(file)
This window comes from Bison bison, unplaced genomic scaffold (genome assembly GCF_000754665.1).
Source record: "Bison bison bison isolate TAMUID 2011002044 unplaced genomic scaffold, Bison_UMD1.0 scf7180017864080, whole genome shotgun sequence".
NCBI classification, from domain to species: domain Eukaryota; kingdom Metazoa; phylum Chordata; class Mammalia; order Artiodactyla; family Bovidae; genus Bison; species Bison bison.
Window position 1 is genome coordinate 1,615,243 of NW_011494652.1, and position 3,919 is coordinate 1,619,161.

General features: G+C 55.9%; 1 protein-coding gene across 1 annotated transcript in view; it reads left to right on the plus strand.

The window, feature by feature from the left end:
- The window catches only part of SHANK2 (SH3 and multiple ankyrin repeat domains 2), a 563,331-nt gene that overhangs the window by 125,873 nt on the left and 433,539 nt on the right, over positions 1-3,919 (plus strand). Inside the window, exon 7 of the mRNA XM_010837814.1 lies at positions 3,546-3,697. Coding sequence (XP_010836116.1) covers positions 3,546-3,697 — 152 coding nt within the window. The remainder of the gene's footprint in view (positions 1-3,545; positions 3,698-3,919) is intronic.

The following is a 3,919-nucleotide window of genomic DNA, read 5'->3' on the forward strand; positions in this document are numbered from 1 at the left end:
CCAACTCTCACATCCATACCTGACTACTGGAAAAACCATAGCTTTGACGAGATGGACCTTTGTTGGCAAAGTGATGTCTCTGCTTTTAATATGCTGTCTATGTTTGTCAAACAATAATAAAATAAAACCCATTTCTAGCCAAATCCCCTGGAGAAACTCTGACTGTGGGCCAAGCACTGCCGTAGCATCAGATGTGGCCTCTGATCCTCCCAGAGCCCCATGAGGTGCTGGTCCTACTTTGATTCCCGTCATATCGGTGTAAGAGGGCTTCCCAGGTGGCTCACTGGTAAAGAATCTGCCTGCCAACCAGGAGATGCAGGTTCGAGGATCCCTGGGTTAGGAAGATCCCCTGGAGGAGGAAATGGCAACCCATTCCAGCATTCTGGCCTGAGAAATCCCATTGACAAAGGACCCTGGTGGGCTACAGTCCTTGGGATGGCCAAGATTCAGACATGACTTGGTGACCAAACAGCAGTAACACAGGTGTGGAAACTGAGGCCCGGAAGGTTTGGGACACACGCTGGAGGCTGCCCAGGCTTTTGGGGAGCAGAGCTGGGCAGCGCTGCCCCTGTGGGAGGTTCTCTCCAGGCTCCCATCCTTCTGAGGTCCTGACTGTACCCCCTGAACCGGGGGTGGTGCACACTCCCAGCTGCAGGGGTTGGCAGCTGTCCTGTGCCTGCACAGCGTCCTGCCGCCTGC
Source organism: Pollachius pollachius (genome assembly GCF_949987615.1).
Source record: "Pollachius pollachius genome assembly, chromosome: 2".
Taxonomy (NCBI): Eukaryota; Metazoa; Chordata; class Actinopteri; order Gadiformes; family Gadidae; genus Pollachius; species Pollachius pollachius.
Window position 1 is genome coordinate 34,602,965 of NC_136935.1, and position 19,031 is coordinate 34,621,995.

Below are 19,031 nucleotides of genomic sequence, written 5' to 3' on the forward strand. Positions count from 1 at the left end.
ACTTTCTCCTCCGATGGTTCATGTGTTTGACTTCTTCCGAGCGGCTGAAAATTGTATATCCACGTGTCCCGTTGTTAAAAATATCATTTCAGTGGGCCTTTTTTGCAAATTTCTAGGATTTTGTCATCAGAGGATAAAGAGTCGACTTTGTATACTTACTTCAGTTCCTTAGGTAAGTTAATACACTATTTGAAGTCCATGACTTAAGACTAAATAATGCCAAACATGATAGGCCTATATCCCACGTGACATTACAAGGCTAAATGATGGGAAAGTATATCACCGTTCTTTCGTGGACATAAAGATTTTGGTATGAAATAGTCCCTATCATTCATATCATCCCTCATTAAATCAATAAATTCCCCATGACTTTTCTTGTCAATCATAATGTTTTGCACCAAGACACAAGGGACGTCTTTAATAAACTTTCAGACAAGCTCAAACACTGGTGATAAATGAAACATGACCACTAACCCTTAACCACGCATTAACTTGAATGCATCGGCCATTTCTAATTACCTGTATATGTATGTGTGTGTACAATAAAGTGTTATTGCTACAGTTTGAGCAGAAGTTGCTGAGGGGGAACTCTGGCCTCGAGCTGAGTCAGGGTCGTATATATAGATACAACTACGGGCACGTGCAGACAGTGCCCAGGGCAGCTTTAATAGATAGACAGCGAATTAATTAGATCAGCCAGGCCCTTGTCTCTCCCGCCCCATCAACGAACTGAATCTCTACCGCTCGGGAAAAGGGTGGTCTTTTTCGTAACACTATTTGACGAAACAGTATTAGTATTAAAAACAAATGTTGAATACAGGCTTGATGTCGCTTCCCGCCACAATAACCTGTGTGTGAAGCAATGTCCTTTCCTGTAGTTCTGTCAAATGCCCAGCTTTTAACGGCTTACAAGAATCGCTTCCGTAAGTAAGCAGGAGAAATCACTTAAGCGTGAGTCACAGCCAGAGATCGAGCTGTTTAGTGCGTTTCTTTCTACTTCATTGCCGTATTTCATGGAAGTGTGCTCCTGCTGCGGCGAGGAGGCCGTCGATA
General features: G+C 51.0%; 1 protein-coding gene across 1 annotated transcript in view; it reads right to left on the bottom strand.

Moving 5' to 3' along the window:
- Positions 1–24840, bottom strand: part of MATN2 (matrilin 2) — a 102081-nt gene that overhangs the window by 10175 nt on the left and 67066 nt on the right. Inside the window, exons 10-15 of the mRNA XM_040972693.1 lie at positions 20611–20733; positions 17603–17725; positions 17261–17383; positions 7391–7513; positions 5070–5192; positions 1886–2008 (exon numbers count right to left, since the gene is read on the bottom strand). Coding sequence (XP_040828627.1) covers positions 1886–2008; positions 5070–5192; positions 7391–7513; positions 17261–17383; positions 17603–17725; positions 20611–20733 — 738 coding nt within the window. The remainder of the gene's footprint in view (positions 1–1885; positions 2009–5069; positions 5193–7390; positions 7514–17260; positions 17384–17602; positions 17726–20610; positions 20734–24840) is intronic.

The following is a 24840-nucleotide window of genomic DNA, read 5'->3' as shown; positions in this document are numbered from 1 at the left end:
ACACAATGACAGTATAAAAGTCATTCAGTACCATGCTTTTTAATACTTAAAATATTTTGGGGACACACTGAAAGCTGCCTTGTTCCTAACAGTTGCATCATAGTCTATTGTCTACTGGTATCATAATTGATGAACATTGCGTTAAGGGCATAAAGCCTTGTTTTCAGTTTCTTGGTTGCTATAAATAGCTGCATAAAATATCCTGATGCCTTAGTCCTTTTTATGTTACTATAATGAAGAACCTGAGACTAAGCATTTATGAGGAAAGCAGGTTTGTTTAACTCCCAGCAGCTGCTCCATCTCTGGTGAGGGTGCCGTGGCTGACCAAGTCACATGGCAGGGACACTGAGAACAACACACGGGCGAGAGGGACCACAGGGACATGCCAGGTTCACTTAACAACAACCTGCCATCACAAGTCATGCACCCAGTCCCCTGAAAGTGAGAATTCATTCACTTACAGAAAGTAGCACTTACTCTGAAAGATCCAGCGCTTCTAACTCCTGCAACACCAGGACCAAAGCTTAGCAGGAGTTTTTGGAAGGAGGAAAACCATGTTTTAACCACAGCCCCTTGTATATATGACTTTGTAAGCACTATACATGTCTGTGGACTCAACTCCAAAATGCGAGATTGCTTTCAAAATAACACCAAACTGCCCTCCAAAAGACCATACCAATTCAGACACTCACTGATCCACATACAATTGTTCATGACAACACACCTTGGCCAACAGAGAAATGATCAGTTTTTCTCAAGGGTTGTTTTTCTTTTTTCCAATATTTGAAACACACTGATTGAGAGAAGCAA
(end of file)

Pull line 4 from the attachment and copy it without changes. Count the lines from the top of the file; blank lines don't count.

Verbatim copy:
Window position 1 is genome coordinate 1,615,243 of NW_011494652.1, and position 3,919 is coordinate 1,619,161.